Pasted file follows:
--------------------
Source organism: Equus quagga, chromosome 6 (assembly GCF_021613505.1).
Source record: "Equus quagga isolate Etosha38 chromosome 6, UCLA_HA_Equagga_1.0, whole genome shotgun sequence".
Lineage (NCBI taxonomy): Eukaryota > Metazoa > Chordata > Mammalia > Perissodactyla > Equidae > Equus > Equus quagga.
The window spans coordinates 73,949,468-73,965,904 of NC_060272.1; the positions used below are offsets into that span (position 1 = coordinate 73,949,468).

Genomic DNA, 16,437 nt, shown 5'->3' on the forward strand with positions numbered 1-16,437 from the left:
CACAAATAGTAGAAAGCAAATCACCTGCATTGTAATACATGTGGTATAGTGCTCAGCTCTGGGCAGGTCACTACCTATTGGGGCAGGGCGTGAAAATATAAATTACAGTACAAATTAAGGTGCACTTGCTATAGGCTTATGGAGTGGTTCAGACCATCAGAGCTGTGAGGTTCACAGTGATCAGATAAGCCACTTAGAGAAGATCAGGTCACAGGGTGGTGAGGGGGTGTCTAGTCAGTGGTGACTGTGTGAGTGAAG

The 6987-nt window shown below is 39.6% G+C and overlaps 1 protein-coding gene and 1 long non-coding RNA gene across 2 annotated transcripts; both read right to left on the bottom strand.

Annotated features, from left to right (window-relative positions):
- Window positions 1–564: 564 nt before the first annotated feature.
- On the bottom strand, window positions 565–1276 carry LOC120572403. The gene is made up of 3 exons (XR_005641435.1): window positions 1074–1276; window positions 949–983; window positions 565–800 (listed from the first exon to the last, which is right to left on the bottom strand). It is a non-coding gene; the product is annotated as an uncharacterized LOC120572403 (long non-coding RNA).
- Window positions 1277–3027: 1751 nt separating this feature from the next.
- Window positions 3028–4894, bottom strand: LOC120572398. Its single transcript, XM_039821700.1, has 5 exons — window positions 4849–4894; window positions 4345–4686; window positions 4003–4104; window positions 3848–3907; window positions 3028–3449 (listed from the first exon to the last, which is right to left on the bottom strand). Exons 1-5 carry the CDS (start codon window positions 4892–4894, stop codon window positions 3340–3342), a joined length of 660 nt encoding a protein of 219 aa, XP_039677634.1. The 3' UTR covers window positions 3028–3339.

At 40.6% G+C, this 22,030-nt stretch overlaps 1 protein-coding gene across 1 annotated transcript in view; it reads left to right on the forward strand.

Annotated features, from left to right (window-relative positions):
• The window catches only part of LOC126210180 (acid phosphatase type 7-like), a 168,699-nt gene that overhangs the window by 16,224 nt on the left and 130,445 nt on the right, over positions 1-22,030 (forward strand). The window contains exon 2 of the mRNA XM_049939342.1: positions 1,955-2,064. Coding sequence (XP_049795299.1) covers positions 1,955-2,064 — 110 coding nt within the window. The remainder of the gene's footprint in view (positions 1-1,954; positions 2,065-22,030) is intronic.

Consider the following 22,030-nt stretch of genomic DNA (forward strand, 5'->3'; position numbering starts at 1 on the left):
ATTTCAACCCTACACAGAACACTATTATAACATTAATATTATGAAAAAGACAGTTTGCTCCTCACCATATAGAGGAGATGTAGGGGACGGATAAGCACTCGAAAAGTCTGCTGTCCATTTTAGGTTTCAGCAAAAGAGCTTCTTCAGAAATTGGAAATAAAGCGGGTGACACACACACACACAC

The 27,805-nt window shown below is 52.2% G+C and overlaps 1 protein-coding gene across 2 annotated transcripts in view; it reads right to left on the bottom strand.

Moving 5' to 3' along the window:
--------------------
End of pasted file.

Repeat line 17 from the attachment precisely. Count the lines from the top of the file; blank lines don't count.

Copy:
ATTTCAACCCTACACAGAACACTATTATAACATTAATATTATGAAAAAGACAGTTTGCTCCTCACCATATAGAGGAGATGTAGGGGACGGATAAGCACTCGAAAAGTCTGCTGTCCATTTTAGGTTTCAGCAAAAGAGCTTCTTCAGAAATTGGAAATAAAGCGGGTGACACACACACACACAC